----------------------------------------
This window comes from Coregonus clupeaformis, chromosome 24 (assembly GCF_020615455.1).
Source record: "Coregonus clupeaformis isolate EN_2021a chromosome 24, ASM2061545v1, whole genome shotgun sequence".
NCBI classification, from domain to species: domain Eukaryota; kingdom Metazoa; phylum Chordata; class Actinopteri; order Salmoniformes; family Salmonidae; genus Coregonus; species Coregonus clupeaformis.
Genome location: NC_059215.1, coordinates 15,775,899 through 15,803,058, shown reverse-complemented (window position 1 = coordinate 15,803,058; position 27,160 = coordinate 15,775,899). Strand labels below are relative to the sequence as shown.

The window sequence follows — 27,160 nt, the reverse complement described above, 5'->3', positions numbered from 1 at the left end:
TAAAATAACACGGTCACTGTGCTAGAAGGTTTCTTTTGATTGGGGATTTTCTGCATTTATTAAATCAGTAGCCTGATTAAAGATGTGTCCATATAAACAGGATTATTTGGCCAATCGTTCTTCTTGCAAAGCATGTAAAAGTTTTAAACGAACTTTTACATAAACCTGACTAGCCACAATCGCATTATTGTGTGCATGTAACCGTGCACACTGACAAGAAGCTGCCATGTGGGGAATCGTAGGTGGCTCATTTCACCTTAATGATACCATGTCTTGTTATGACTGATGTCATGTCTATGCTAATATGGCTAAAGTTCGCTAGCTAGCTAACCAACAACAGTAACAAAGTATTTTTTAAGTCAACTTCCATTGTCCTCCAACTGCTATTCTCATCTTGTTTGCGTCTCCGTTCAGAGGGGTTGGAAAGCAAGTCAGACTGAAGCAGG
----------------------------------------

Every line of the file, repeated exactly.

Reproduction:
This window comes from Coregonus clupeaformis, chromosome 24 (assembly GCF_020615455.1).
Source record: "Coregonus clupeaformis isolate EN_2021a chromosome 24, ASM2061545v1, whole genome shotgun sequence".
NCBI classification, from domain to species: domain Eukaryota; kingdom Metazoa; phylum Chordata; class Actinopteri; order Salmoniformes; family Salmonidae; genus Coregonus; species Coregonus clupeaformis.
Genome location: NC_059215.1, coordinates 15,775,899 through 15,803,058, shown reverse-complemented (window position 1 = coordinate 15,803,058; position 27,160 = coordinate 15,775,899). Strand labels below are relative to the sequence as shown.

The window sequence follows — 27,160 nt, the reverse complement described above, 5'->3', positions numbered from 1 at the left end:
TAAAATAACACGGTCACTGTGCTAGAAGGTTTCTTTTGATTGGGGATTTTCTGCATTTATTAAATCAGTAGCCTGATTAAAGATGTGTCCATATAAACAGGATTATTTGGCCAATCGTTCTTCTTGCAAAGCATGTAAAAGTTTTAAACGAACTTTTACATAAACCTGACTAGCCACAATCGCATTATTGTGTGCATGTAACCGTGCACACTGACAAGAAGCTGCCATGTGGGGAATCGTAGGTGGCTCATTTCACCTTAATGATACCATGTCTTGTTATGACTGATGTCATGTCTATGCTAATATGGCTAAAGTTCGCTAGCTAGCTAACCAACAACAGTAACAAAGTATTTTTTAAGTCAACTTCCATTGTCCTCCAACTGCTATTCTCATCTTGTTTGCGTCTCCGTTCAGAGGGGTTGGAAAGCAAGTCAGACTGAAGCAGG